A spatial Poisson process is a Poisson point process defined in the plane ${\displaystyle \textstyle {\textbf {R}}^{2}}$.[42][45] For its definition, consider a bounded, open or closed (or more precisely, Borel measurable) region ${\displaystyle \textstyle B}$ of the plane. Denote by ${\displaystyle \textstyle N(B)}$ the (random) number of points of ${\displaystyle \textstyle N}$ existing in this region ${\displaystyle \textstyle B\subset {\textbf {R}}^{2}}$. If the points belong to a homogeneous Poisson process with parameter ${\displaystyle \textstyle \lambda >0}$, then the probability of ${\displaystyle \textstyle n}$ points existing in ${\displaystyle \textstyle B}$ is given by:

${\displaystyle P\{N(B)=n\}={\frac {(\lambda |B|)^{n}}{n!}}e^{-\lambda |B|}}$

where ${\displaystyle \textstyle |B|}$ denotes the area of ${\displaystyle \textstyle B}$.

More formally, for some finite integer ${\displaystyle \textstyle k\geq 1}$, consider a collection of disjoint, bounded Borel (measurable) sets ${\displaystyle \textstyle B_{1},\dots ,B_{k}}$. Let ${\displaystyle \textstyle N(B_{i})}$ denote the number of points of existing in ${\displaystyle \textstyle B_{i}}$. Then the homogeneous Poisson point process with parameter ${\displaystyle \textstyle \lambda >0}$ has the finite-dimensional distribution [16]

${\displaystyle P\{N(B_{i})=n_{i},i=1,\dots ,k\}=\prod _{i=1}^{k}{\frac {(\lambda |B_{i}|)^{n_{i}}}{n_{i}!}}e^{-\lambda |B_{i}|}.}$

#### Applications

According to one statistical study, the positions of cellular or mobile phone base stations in the Australian city Sydney, pictured above, resemble a Poisson point process, while in many other cities around the world they do not and other point processes are required.[46]

The spatial Poisson point process features prominently in spatial statistics, stochastic geometry, and continuum percolation theory. This process is applied in various physical sciences such as a model developed for alpha particles being detected.[1] In recent years, it has been frequently used to model seemingly disordered spatial configurations of certain wireless communication networks.[13][14][15] For example, models for cellular or mobile phone networks have been developed where it is assumed the phone network transmitters, known as base stations, are positioned according to a homogeneous Poisson point process.

### Defined in higher dimensions

The previous homogeneous Poisson point process immediately extends to higher dimensions by replacing the notion of area with (high dimensional) volume. For some bounded region ${\displaystyle \textstyle B}$ of Euclidean space ${\displaystyle \textstyle {\textbf {R}}^{d}}$, if the points form a homogeneous Poisson process with parameter ${\displaystyle \textstyle \lambda >0}$, then the probability of ${\displaystyle \textstyle n}$ points existing in ${\displaystyle \textstyle B\subset {\textbf {R}}^{d}}$ is given by:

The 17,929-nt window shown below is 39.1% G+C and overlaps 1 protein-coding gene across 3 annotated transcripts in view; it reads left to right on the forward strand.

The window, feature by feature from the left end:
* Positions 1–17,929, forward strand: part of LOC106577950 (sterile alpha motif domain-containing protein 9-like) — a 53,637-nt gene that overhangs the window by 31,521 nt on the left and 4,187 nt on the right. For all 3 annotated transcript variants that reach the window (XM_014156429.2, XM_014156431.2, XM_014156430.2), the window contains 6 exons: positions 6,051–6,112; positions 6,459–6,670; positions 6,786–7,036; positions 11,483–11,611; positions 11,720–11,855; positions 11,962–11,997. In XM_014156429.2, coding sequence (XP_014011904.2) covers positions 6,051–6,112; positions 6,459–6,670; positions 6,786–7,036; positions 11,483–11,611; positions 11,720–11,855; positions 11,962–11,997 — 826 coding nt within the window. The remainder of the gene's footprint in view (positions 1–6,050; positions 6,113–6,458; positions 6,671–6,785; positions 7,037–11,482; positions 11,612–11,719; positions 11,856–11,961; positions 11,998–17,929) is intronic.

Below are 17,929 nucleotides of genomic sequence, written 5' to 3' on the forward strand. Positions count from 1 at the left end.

${\displaystyle P\{N(B)=n\}={\frac {(\lambda |B|)^{n}}{n!}}e^{-\lambda |B|}}$

where ${\displaystyle \textstyle |B|}$ now denotes the ${\displaystyle \textstyle n}$-dimensional volume of ${\displaystyle \textstyle B}$. Furthermore, for a collection of disjoint, bounded Borel sets ${\displaystyle \textstyle B_{1},\dots ,B_{k}\subset {\textbf {R}}^{d}}$, let ${\displaystyle \textstyle N(B_{i})}$ denote the number of points of ${\displaystyle \textstyle N}$ existing in ${\displaystyle \textstyle B_{i}}$. Then the corresponding homogeneous Poisson point process with parameter ${\displaystyle \textstyle \lambda >0}$ has the finite-dimensional distribution [16]

${\displaystyle P\{N(B_{i})=n_{i},i=1,\dots ,k\}=\prod _{i=1}^{k}{\frac {(\lambda |B_{i}|)^{n_{i}}}{n_{i}!}}e^{-\lambda |B_{i}|}.}$

Homogeneous Poisson point processes do not depend on the position of the underlying state space through its parameter ${\displaystyle \textstyle \lambda }$, which implies it is both a stationary process (invariant to translation) and an isotropic (invariant to rotation) stochastic process.[1] Similarly to the one-dimensional case, the homogeneous point process is restricted to some bounded subset of ${\displaystyle \textstyle {\textbf {R}}^{d}}$, then depending on some definitions of stationarity, the process is no longer stationary.[1][39]

### Points are uniformly distributed

If the homogeneous point process is defined on the real line as a mathematical model for occurrences of some phenomenon, then it has the characteristic that the positions of these occurrences or events on the real line (often interpreted as time) will be uniformly distributed. More specifically, if an event occurs (according to this process) in an interval ${\displaystyle \textstyle (a-b]}$ where ${\displaystyle \textstyle a\leq b}$, then its location will be a uniform random variable defined on that interval.[16] Furthermore, the homogeneous point process is sometimes called the uniform Poisson point process (see Terminology). This uniformity property extends to higher dimensions in the Cartesian coordinate, but it does not hold in other coordinate systems (for example, polar or spherical).

## Inhomogeneous Poisson point process

The inhomogeneous or nonhomogeneous Poisson point process (see Terminology) is a Poisson point process with a Poisson parameter set as some location-dependent function in the underlying space on which the Poisson process is defined. For Euclidean space ${\displaystyle \textstyle R^{d}}$, this is achieved by introducing a locally integrable positive function ${\displaystyle \textstyle \lambda (x)}$, where ${\displaystyle \textstyle x}$ is a ${\displaystyle \textstyle d}$-dimensional point located in ${\displaystyle \textstyle R^{d}}$, such that for any bounded region ${\displaystyle \textstyle B}$ the (${\displaystyle \textstyle d}$-dimensional) volume integral of ${\displaystyle \textstyle \lambda (x)}$ over region ${\displaystyle \textstyle B}$ is finite. In other words, if this integral, denoted by ${\displaystyle \textstyle \Lambda (B)}$, is:[17]